Leading Jewish Human Rights Group Urges President Obama to Protect Refugees from Burma

The U.S. must use all means available to rescue the Rohingya people, a persecuted religious and ethnic minority

New York, NY – American Jewish World Service (AJWS), the leading Jewish international development and human rights organization, is urging President Barack Obama to use all means available to rescue the 6,000-plus members of the Rohingya community who are fleeing persecution, violence and ethnic cleansing in Burma and are languishing on overcrowded and unsafe boats in the Andaman Sea. They are in desperate need of food, water, basic supplies, and a temporary place to call home. In the past day, the governments of Malaysia and Indonesia agreed to welcome a limited number of Rohingya refugees for a limited period of time in their countries, while Thailand continues to deny entry to Rohingya refugees.

“American Jews and other supporters of human rights throughout the world refuse to remain silent while the lives of thousands of refugees — men, women, and children — hang in the balance,” said Shari Turitz, AJWS’s Vice President for International Programs. “The Burmese government’s actions constitute ethnic cleansing and we must speak out and act before it escalates to genocide. We are painfully aware of how the silence of too many allowed the Jews of Europe to become the targets of state-sanctioned hate and genocide, and we cannot allow this to happen to others today,” added Turitz.

AJWS urges President Obama to take immediate action to provide protection, aid and refuge to this persecuted community by:

  • Implore Thailand to allow boats to land on its shores, as Indonesia and Malaysia have done. Urge all three countries to provide aid to refugees and conduct search and rescue operations to save people unable to make it to land.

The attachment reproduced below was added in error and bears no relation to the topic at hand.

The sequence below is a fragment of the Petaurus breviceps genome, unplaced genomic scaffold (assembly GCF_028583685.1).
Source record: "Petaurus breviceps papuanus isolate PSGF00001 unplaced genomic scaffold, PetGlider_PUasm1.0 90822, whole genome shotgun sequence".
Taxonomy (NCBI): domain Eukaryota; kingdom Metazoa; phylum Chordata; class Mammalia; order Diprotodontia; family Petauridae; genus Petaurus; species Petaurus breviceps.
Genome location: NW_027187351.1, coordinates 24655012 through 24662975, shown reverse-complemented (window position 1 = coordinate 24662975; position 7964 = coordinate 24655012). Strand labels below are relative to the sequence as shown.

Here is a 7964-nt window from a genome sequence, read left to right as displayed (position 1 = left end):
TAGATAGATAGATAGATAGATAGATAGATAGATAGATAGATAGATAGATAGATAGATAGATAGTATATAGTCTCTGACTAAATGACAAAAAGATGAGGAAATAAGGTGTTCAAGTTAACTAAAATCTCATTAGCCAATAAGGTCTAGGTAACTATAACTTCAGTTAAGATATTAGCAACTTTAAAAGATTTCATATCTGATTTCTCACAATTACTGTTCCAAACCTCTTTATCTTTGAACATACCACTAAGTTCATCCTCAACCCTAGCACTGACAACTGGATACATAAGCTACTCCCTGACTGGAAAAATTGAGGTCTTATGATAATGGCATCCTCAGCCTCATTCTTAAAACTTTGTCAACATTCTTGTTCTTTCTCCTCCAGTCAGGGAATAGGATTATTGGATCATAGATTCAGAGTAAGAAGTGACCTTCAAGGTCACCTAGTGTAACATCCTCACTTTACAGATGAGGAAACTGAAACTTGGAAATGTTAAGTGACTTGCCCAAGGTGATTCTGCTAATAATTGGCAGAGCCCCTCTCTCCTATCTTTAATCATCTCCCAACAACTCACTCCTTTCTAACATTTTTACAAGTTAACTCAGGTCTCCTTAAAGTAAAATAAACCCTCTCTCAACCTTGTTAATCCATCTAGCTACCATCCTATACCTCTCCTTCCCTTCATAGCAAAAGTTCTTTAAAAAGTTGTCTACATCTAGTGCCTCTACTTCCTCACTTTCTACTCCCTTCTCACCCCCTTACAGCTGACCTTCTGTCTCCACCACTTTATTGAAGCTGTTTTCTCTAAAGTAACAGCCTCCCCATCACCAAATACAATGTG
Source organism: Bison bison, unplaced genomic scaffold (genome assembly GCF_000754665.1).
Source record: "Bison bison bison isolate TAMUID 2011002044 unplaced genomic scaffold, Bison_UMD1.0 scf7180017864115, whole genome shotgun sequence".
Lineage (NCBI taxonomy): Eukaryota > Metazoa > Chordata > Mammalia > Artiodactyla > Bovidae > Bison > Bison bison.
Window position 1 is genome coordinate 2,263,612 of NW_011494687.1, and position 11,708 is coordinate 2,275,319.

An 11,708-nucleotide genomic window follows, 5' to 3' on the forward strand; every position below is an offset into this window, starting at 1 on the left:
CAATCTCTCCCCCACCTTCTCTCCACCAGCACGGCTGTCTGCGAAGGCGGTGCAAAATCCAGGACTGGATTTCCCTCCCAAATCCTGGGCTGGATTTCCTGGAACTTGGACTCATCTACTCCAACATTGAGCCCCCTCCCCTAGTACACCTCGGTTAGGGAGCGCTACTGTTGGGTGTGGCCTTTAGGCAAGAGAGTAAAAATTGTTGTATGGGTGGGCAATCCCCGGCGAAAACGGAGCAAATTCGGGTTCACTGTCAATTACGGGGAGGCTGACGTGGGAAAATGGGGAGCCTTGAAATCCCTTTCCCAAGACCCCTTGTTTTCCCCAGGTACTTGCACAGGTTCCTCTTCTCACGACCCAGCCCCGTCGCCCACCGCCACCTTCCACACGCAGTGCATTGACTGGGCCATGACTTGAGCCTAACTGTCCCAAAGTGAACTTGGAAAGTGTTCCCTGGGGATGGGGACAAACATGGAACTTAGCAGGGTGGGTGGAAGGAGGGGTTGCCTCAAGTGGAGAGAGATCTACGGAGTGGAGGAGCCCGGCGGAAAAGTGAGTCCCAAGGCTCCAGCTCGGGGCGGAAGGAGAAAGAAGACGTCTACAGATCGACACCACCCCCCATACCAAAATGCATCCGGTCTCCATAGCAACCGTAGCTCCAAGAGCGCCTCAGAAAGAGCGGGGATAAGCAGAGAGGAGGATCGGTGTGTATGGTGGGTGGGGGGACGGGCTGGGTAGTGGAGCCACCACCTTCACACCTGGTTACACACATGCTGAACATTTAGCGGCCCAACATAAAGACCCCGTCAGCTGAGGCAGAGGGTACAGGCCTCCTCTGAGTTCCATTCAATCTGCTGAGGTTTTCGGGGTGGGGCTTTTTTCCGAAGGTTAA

• Offer to help launch, assist, and coordinate an immediate search and rescue operation that fully utilizes U.S. assets to save imperiled lives.
  • Address the source of this crisis and urge the end of systematic abuse and persecution of the Rohingya by the Burmese government.

Background on the Rohingya Muslims of Burma

An estimated 130,000 Rohingya people have fled Burma by boat since 2012, in the face of systematic attacks on the community. Perpetrators have not been held accountable. Instead, the Burmese government has confined more than 140,000 Rohingya people in internment camps with deplorable living conditions.

The persecution of Rohingya Muslims began decades earlier with spates of violence that drove thousands to flee to Bangladesh and the passage of the 1982 Citizenship Law, which stripped nearly one million Rohingya people of their citizenship. The Rohingya face restrictions on marriage and childbirth, freedom of movement, employment, and access to education.

Government-supported propaganda has cultivated fear and hatred toward the Rohingya and has sown distrust and divisions among Burma’s diverse ethnic and religious communities. For decades mass atrocities, including rape and targeting of civilians, have also been perpetrated by the Burmese government against other ethnic and religious minorities in the country.

In a state visit to Burma in 2014, President Obama praised the Burmese government for advancing human rights. But these advances have not yet reached many of Burma’s people, including the Rohingya.

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David L. Marcus
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